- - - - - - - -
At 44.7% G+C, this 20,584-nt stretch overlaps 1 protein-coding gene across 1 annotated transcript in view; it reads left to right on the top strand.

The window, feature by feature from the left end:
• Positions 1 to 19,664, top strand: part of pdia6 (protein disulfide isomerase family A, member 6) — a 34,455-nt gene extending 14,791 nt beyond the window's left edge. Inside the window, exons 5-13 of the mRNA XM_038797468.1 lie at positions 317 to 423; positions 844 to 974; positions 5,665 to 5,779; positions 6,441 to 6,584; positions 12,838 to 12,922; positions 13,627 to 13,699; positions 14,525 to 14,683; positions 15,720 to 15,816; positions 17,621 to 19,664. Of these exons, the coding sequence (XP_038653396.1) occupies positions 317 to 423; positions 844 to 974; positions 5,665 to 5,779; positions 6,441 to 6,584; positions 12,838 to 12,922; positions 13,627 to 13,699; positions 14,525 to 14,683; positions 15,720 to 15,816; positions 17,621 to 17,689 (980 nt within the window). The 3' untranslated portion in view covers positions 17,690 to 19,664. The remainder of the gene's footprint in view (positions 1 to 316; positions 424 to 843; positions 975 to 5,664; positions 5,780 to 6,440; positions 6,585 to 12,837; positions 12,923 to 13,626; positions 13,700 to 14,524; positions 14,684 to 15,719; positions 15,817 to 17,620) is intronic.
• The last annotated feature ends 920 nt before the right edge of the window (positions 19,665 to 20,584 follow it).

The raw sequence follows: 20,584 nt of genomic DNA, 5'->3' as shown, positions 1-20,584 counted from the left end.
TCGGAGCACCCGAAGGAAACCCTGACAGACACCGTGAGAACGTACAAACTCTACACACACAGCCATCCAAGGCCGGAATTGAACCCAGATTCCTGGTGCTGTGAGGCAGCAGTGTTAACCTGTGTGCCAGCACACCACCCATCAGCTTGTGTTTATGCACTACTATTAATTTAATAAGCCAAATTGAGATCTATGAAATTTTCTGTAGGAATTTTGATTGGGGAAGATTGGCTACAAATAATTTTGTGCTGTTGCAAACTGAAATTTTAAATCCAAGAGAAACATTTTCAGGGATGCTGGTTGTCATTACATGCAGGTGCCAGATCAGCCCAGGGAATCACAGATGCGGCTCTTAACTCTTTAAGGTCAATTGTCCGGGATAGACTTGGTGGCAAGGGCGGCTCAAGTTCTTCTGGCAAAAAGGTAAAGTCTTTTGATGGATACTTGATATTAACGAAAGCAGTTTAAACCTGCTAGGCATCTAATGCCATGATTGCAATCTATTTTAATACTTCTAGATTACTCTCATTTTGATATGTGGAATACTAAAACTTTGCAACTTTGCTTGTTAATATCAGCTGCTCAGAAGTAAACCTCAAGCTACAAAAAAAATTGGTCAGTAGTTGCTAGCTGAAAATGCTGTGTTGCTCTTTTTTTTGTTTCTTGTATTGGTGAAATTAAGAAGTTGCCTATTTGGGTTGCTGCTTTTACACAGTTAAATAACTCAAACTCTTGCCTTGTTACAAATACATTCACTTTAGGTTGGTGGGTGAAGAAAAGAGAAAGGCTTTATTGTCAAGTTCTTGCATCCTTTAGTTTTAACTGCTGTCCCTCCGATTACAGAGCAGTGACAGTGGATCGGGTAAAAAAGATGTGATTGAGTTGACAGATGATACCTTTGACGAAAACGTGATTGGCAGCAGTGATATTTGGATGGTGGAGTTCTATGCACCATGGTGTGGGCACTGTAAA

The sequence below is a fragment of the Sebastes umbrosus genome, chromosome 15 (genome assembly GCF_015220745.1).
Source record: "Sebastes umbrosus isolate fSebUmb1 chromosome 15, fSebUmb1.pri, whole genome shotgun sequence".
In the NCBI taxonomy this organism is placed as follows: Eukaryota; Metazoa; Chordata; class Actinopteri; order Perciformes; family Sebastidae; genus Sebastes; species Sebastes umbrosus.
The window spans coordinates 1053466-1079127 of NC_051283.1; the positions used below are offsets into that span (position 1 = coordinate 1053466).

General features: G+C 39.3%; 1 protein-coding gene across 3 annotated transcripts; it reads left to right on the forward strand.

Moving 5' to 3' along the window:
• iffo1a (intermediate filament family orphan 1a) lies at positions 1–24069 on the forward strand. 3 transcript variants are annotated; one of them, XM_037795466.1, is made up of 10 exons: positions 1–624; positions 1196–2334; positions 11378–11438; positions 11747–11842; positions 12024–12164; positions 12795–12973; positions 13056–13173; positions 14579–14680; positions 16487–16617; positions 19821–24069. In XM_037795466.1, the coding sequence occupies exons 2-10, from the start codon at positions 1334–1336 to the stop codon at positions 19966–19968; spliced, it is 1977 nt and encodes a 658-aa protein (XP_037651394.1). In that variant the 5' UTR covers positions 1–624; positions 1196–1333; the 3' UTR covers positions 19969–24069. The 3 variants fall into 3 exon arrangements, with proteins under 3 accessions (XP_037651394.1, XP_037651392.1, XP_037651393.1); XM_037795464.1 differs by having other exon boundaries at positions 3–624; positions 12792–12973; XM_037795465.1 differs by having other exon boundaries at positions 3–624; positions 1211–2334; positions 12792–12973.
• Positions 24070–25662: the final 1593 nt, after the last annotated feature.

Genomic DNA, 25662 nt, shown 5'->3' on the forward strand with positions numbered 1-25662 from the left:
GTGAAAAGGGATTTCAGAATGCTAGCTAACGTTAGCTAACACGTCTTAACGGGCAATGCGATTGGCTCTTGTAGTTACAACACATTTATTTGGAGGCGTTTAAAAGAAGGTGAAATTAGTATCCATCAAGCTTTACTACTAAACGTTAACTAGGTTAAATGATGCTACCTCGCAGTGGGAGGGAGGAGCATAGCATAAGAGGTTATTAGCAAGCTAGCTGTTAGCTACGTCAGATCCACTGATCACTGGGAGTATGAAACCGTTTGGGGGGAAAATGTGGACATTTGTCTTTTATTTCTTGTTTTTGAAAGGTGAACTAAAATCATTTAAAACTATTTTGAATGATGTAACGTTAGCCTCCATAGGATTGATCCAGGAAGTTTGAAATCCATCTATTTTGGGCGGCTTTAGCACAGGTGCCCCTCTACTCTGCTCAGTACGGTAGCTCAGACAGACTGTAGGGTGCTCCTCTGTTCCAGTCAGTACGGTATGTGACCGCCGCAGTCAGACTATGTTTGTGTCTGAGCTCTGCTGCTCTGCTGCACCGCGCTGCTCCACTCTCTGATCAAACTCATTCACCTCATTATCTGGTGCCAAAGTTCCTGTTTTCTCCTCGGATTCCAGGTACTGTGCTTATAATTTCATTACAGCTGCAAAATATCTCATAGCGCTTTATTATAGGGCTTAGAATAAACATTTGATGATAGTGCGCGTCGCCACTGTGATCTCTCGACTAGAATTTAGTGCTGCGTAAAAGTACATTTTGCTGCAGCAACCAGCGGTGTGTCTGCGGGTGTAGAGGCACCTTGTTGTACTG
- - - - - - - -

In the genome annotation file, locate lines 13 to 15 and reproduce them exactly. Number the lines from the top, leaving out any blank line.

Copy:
• iffo1a (intermediate filament family orphan 1a) lies at positions 1–24069 on the forward strand. 3 transcript variants are annotated; one of them, XM_037795466.1, is made up of 10 exons: positions 1–624; positions 1196–2334; positions 11378–11438; positions 11747–11842; positions 12024–12164; positions 12795–12973; positions 13056–13173; positions 14579–14680; positions 16487–16617; positions 19821–24069. In XM_037795466.1, the coding sequence occupies exons 2-10, from the start codon at positions 1334–1336 to the stop codon at positions 19966–19968; spliced, it is 1977 nt and encodes a 658-aa protein (XP_037651394.1). In that variant the 5' UTR covers positions 1–624; positions 1196–1333; the 3' UTR covers positions 19969–24069. The 3 variants fall into 3 exon arrangements, with proteins under 3 accessions (XP_037651394.1, XP_037651392.1, XP_037651393.1); XM_037795464.1 differs by having other exon boundaries at positions 3–624; positions 12792–12973; XM_037795465.1 differs by having other exon boundaries at positions 3–624; positions 1211–2334; positions 12792–12973.
• Positions 24070–25662: the final 1593 nt, after the last annotated feature.

Genomic DNA, 25662 nt, shown 5'->3' on the forward strand with positions numbered 1-25662 from the left: